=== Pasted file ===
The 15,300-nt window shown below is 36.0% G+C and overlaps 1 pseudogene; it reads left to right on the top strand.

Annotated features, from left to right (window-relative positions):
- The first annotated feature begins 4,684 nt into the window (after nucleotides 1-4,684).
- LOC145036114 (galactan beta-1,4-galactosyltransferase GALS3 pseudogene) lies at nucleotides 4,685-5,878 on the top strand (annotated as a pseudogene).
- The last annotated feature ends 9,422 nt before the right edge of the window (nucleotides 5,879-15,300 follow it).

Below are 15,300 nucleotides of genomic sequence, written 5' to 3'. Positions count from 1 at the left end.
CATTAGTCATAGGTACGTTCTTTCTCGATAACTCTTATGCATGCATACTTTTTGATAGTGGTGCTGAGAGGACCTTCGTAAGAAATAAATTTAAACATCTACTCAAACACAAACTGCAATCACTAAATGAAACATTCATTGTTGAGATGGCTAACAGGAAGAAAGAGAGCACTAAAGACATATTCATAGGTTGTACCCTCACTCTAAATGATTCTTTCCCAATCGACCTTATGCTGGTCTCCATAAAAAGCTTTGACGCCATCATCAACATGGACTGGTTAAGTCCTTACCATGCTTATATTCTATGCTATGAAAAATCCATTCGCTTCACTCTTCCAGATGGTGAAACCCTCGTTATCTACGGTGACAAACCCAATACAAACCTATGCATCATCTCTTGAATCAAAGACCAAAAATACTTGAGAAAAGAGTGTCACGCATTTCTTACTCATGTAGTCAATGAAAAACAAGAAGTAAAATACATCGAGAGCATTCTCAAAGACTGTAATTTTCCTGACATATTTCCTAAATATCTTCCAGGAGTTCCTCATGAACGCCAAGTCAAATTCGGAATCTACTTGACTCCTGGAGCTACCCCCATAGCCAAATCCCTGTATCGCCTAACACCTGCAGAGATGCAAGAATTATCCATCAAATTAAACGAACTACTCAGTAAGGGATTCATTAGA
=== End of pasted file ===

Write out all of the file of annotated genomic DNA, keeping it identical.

The 15,300-nt window shown below is 36.0% G+C and overlaps 1 pseudogene; it reads left to right on the top strand.

Annotated features, from left to right (window-relative positions):
- The first annotated feature begins 4,684 nt into the window (after nucleotides 1-4,684).
- LOC145036114 (galactan beta-1,4-galactosyltransferase GALS3 pseudogene) lies at nucleotides 4,685-5,878 on the top strand (annotated as a pseudogene).
- The last annotated feature ends 9,422 nt before the right edge of the window (nucleotides 5,879-15,300 follow it).

Below are 15,300 nucleotides of genomic sequence, written 5' to 3'. Positions count from 1 at the left end.
CATTAGTCATAGGTACGTTCTTTCTCGATAACTCTTATGCATGCATACTTTTTGATAGTGGTGCTGAGAGGACCTTCGTAAGAAATAAATTTAAACATCTACTCAAACACAAACTGCAATCACTAAATGAAACATTCATTGTTGAGATGGCTAACAGGAAGAAAGAGAGCACTAAAGACATATTCATAGGTTGTACCCTCACTCTAAATGATTCTTTCCCAATCGACCTTATGCTGGTCTCCATAAAAAGCTTTGACGCCATCATCAACATGGACTGGTTAAGTCCTTACCATGCTTATATTCTATGCTATGAAAAATCCATTCGCTTCACTCTTCCAGATGGTGAAACCCTCGTTATCTACGGTGACAAACCCAATACAAACCTATGCATCATCTCTTGAATCAAAGACCAAAAATACTTGAGAAAAGAGTGTCACGCATTTCTTACTCATGTAGTCAATGAAAAACAAGAAGTAAAATACATCGAGAGCATTCTCAAAGACTGTAATTTTCCTGACATATTTCCTAAATATCTTCCAGGAGTTCCTCATGAACGCCAAGTCAAATTCGGAATCTACTTGACTCCTGGAGCTACCCCCATAGCCAAATCCCTGTATCGCCTAACACCTGCAGAGATGCAAGAATTATCCATCAAATTAAACGAACTACTCAGTAAGGGATTCATTAGA